My Healthy 2020

Believe it or Not, Counting Calories Helps Me Feel My Best

updated Apr 14, 2020
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Credit: Design: Kitchn; Photo: Kim Peterson

“Every day you get to decide what that day is going to be like for you. If you eat jelly beans, log it and move on. Do not beat yourself up.” Kim Peterson, an accountant in Illinois, has used meal prepping and calorie counting to lose and maintain her weight for more than five years. Her healthy is about finding balance and not denying herself anything. “I’ve been known to beat myself up for not being perfect on my endeavors. After a bad stint, I have learned to pick myself back up and get at it again.” She shares her approach to balance and how she meal preps to maintain that balance.

20 people, 20 stories of what healthy means for them in 2020.

My Healthy: Tracking Calories

  • Name: Kim Peterson
  • Location & Occupation: Accountant in Illinois
  • How Long Tracking Calories: 5.5  years

What does “healthy” mean to you?
Balance. I believe in the 80/20 principle. 80% of the time I eat healthily while the other 20% may consist of a cocktail and potato chips. It’s about not denying anything.

So health for you is defined in relation to finding the right balance for you? How do you find that balance?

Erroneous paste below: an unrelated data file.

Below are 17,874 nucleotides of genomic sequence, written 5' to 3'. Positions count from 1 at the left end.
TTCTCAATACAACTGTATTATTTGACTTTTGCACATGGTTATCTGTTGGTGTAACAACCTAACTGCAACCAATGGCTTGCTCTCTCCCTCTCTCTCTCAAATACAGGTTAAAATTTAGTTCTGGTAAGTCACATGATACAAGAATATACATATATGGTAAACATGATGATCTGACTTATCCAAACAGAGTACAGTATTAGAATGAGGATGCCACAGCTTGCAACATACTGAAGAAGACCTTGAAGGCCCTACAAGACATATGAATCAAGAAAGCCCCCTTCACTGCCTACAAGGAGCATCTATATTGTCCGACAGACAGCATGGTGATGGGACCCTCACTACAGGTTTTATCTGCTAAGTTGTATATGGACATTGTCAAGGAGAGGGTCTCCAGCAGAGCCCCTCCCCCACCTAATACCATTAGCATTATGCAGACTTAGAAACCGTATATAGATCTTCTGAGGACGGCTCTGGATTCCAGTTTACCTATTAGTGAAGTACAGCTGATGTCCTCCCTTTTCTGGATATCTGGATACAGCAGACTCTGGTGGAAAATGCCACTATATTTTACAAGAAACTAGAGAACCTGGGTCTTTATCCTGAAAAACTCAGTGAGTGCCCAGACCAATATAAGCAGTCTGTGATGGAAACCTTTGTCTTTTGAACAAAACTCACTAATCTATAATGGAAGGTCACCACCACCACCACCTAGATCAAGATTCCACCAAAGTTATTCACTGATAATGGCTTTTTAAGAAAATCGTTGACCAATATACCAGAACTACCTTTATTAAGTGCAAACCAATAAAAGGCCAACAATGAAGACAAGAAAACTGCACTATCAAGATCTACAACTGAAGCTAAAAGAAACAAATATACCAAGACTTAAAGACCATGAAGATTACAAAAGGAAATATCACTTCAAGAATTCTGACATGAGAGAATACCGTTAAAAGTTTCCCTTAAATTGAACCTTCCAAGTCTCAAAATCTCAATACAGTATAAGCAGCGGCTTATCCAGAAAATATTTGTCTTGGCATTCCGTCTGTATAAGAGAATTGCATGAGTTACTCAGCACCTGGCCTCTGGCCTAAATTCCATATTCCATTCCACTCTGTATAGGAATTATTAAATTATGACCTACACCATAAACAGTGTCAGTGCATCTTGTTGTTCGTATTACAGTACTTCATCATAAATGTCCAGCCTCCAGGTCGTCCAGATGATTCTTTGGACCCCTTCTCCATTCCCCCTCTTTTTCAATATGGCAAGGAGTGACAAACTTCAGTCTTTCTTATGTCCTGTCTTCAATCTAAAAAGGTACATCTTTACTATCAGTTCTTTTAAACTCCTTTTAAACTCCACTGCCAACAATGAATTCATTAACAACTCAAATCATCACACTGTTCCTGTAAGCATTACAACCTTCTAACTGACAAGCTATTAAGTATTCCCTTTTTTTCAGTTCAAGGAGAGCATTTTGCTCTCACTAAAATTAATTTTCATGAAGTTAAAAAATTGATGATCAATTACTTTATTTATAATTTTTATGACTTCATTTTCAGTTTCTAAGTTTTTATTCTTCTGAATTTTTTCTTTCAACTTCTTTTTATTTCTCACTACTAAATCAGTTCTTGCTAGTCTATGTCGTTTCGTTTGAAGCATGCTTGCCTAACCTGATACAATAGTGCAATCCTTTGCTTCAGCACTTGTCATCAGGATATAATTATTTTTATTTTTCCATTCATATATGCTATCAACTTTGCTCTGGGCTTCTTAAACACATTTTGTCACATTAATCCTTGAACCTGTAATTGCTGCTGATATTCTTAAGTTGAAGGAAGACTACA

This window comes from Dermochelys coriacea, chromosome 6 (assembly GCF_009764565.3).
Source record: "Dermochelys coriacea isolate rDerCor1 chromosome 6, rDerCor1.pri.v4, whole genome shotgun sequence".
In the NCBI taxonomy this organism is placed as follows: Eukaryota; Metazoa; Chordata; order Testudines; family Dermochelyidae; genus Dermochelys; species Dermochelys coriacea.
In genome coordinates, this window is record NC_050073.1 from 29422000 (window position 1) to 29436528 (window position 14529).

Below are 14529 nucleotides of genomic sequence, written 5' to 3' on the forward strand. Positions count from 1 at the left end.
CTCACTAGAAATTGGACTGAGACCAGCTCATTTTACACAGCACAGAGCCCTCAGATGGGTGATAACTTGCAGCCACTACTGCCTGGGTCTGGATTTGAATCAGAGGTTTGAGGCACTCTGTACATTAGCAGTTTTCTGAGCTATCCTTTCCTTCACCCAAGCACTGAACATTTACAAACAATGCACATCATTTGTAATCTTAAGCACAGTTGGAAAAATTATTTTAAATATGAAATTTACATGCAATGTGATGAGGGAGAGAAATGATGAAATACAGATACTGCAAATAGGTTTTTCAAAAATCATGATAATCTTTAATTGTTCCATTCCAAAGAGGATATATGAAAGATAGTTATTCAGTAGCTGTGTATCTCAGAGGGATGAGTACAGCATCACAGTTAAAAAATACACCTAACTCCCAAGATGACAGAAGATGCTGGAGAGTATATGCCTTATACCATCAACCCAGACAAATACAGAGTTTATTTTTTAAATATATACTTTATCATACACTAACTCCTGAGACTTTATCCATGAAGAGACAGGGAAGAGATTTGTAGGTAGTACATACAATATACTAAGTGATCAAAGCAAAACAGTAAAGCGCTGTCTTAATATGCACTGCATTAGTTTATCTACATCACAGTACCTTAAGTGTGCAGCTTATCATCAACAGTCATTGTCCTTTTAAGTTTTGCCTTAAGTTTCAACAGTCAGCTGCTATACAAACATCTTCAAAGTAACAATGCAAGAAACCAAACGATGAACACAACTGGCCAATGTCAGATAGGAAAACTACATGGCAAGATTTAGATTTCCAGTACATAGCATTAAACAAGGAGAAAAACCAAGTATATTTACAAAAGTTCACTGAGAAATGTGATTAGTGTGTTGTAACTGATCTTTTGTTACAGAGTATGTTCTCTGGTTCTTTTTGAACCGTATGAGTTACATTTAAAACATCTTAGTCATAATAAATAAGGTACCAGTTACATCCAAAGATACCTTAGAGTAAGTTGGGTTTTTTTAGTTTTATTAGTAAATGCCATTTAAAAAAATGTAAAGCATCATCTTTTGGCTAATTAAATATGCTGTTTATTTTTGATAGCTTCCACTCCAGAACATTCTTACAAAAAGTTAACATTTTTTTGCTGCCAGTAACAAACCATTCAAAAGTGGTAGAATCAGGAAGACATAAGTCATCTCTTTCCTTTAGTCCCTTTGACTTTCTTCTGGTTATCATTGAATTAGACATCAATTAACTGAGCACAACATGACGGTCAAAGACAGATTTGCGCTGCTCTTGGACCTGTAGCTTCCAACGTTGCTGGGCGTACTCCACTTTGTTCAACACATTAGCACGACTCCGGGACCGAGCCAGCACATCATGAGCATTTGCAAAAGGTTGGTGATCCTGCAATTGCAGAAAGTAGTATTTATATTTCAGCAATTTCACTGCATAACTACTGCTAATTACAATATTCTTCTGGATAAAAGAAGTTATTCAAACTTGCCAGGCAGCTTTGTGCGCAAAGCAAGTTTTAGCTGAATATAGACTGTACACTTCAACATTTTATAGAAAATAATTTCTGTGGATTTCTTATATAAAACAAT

I generally know what I’m going to eat 80% of my week. I make sure my protein is where it should be and that I’m not overdoing it on carbohydrates. I always like to leave 20% open for an after work cocktail or I might start the day with a tiny bag of potato chips.

Talk to me about why you don’t deny yourself anything.
I start to feel anger about denying myself and I don’t think anger and healthy should be in the same sentence. When I start denying myself certain foods, then I may decide to go bonzo when I do have them, like I may get the largest meal possible because I have denied myself. You can fit in fast food; you just have to make choices. I don’t deny myself; I just know what those things will do to my day overall. 

What eating style helps you feel your healthiest?
I meal prep. I prepare five breakfasts, five lunches, and five snacks for the entire week. Everything is very regimented and I count a specific number of calories for my day. When I meal prep, I put together a dummy meal plan into an app I use, so I can learn what I need more or less of. I weigh everything on my scales at home and at work. I have a tiny scale I carry with me when I travel. I also connect my FitBit to my calorie counting app. The more activity I do, the more I get to eat. Once all of the cooking is complete, I individually package the meals so, during the week, it is a grab-and-go situation. It makes my life easier.

What were your goals when you made that change?
Meal prepping allows me to create healthy, fulfilling meals while also giving me the opportunity to tweak my calorie intake, which was my goal. It also allows me to mess up and clean the kitchen one time a week allowing for more free time. I do all my cooking on Sundays. It takes anywhere from 15 minutes to three hours. 

Credit: Joe Lingeman/Kitchn
How I Prep a Week of 1,800-Calorie Days in Under 2 Hours

How did you make this change? What motivation pushed you on?